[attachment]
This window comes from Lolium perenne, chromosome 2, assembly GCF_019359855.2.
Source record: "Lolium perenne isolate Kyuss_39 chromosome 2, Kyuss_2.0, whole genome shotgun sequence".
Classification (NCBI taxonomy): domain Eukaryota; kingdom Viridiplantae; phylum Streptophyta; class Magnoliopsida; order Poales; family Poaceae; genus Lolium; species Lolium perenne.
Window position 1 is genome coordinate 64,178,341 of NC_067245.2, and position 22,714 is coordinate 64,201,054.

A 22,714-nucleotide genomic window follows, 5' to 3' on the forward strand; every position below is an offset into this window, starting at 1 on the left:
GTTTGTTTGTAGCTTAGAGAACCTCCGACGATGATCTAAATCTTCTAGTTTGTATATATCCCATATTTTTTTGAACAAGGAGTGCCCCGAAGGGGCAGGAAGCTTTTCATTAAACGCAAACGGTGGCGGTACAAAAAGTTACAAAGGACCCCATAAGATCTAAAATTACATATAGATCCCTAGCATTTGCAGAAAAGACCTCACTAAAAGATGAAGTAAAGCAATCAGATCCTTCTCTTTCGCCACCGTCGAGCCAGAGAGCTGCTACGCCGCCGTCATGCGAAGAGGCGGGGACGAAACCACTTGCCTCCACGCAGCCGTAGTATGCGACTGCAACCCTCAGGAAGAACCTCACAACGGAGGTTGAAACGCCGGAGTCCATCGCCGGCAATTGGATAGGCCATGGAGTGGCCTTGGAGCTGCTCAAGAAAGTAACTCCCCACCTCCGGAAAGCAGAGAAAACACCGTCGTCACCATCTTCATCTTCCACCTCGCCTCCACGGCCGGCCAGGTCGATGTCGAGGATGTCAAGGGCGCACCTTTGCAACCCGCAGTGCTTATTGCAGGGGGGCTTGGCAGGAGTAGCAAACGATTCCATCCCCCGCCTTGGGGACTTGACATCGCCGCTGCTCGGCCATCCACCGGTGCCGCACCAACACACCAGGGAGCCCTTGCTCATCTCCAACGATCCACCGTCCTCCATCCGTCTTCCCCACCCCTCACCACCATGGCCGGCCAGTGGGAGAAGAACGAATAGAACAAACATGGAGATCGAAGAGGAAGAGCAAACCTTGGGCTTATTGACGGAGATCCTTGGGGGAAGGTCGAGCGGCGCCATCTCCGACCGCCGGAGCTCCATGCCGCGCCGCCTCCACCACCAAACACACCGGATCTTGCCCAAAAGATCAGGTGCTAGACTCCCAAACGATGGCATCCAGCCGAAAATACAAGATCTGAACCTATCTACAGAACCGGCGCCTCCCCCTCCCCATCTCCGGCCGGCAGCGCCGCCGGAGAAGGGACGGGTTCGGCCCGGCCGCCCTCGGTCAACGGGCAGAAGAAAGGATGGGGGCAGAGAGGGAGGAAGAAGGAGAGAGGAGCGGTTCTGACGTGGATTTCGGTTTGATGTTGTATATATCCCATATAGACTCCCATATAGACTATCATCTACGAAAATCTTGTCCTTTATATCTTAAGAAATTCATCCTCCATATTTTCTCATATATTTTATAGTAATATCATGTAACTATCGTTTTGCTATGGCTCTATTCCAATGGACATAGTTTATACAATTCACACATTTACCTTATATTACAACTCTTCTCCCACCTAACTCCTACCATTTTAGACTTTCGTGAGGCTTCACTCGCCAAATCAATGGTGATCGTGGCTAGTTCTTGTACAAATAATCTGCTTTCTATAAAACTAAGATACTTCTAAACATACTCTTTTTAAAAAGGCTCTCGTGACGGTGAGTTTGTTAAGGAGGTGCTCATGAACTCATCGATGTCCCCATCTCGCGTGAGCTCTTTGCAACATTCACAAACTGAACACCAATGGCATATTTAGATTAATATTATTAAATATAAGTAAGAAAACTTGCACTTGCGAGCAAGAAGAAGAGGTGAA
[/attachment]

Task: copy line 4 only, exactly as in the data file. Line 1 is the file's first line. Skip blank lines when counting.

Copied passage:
Window position 1 is genome coordinate 64,178,341 of NC_067245.2, and position 22,714 is coordinate 64,201,054.